I went through a long process of indecision and reversed decisions and revised decisions on my first Kosmodrome envelope generator. (There will be a second one before long, but I haven’t even pretended I’ve decided what it’ll be.) What I finally — if it really is final — landed on is the Precision ADSR by Kassutronics. This is more or less René Schmitz’s Fastest Envelope in the West with some improvements. Most notable is its cure for most of the latter’s habit of not decaying back to 0 V, or at least not very fast — despite its name. The Precision ADSR still has a bit of that going on, due to the nonzero resistance of transistor switches, and Davor Slamnig has a design that addresses that with some MOSFETs, but I decided the Kassutronics approach is good enough for me, at least for now. I’ve breadboarded it.
Which allowed me to test some changes to the design. One is a trivial matter of adding a switch to select between two different integrating capacitors, giving shorter and longer time ranges. With 1M potentiometers, the 1 µF cap Kassutronics used gives maximum RC times of 1 s. Which is fine for many purposes, but sometimes you just want a really slow envelope. So I plan to allow you to switch to 10 µF for up to 10 second RC times.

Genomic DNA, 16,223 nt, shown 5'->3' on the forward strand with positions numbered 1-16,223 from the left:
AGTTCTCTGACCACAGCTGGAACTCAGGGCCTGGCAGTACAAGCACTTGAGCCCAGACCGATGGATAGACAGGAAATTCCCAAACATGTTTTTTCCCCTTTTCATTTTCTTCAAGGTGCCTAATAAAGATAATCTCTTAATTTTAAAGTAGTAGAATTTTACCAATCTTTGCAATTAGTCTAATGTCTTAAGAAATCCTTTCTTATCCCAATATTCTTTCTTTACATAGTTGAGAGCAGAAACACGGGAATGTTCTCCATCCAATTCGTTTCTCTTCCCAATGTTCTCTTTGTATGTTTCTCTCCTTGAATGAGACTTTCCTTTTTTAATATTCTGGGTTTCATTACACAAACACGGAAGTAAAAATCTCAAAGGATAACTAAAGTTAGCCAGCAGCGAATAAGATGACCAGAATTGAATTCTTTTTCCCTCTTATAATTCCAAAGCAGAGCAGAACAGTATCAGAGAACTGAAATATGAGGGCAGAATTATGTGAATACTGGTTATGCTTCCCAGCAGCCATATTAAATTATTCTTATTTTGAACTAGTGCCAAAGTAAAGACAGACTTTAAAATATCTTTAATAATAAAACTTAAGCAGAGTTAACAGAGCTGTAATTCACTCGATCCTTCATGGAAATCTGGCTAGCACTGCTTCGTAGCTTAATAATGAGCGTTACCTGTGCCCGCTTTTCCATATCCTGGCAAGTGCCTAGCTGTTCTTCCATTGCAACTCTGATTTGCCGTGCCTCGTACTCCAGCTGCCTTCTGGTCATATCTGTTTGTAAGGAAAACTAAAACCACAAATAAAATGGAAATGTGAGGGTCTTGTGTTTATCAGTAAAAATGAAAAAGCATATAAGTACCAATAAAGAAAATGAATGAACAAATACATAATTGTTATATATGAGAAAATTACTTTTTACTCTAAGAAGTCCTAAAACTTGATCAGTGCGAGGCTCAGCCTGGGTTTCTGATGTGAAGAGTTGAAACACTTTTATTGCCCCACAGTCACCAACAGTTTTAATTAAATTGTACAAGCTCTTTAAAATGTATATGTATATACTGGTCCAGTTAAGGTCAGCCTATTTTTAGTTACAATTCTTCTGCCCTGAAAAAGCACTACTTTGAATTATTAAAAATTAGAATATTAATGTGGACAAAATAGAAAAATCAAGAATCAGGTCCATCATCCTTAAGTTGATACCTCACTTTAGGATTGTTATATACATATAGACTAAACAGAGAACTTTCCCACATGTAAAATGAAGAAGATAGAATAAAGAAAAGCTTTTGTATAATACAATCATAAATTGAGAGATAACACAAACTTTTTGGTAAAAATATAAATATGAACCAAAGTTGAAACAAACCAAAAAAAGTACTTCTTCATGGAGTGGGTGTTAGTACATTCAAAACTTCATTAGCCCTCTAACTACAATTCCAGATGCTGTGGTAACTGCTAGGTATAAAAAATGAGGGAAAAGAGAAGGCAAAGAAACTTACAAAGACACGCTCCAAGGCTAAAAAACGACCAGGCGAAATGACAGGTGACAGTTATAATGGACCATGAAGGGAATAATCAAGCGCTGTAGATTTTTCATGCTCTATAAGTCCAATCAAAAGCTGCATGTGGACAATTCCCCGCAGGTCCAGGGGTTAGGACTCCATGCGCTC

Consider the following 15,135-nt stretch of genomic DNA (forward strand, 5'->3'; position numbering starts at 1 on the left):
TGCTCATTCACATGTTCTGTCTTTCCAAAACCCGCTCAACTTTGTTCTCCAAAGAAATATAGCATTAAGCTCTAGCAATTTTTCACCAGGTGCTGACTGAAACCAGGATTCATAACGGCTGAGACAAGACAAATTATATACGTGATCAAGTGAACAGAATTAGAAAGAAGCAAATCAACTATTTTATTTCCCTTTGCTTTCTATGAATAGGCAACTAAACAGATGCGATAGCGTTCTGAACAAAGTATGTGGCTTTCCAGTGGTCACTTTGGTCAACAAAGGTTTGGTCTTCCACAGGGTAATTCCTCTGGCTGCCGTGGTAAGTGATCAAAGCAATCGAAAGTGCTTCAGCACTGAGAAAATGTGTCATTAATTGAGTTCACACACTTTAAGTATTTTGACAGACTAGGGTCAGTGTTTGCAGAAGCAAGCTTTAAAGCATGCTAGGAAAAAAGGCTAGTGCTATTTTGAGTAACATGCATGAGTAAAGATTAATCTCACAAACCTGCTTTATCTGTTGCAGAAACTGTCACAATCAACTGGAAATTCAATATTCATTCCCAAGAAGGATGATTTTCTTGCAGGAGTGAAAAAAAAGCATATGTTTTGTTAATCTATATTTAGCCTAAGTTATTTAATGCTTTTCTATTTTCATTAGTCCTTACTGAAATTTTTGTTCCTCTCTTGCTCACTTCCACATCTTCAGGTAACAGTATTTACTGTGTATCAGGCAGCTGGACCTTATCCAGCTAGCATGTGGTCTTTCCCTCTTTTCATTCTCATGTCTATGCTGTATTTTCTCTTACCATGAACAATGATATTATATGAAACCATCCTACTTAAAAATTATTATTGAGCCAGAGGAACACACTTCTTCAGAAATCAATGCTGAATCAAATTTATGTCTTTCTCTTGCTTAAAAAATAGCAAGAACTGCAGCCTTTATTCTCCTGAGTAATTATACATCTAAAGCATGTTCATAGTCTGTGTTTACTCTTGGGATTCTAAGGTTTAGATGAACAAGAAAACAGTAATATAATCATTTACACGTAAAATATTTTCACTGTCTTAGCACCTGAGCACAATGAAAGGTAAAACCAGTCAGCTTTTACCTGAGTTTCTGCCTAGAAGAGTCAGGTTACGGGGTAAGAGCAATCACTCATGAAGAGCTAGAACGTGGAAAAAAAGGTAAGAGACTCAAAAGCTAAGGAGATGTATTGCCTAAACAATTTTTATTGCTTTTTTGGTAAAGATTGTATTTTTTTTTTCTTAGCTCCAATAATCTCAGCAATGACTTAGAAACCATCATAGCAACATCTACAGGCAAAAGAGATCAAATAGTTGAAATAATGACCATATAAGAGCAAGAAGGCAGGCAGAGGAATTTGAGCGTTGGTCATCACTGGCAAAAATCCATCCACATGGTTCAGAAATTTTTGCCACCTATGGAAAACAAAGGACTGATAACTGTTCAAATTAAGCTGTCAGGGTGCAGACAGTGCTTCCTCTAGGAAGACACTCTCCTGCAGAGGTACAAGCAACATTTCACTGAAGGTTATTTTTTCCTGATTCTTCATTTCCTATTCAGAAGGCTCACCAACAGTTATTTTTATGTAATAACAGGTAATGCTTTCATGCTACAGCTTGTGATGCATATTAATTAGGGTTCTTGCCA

I tried several capacitor types on the breadboard, by the way. I found that tantalum and aluminum electrolytics didn’t charge up to the full 8 V the 555 timer puts out — I don’t know why — and they leaked away some voltage on not-too-long sustains. Not a huge amount, and the tanty was slightly better on both counts than the aluminum. But a 1 µF polyester film cap blew the doors off both, charging right up to 8 V and holding it there. Unfortunately, the 10 µF basically has to be electrolytic (or multilayer monolithic ceramic, which has other problems, or ten film caps in parallel, and there’s not that much space easily available on the PCB).
Another change is a retriggering input. Send it a trigger while the input gate is on and it’ll make another attack and decay on top of what the original envelope was doing. This is just a matter of inverting and buffering the trigger and sending it to the 555 trigger input while leaving the gate unchanged.
The third big change is looping. Put the module in looping mode and it forces the sustain level to zero. When the envelope goes below a low threshold it retriggers itself. The result is a series of attack-decay envelopes, one right after another — which you can think of as an odd sort of low frequency oscillator. If a gate source is plugged in, it loops only when the gate is on. With nothing plugged in, it loops all the time. The way this is done is with a 3-pole switch: One pole connects the output of a comparator, which turns on whenever the envelope amplitude drops below threshold, to a copy of the retrigger input; another assigns a +12 V normalization to the gate jack, so the looping is always enabled if nothing is plugged in; the third disables the sustain pot and sets the sustain level to zero. That’s it.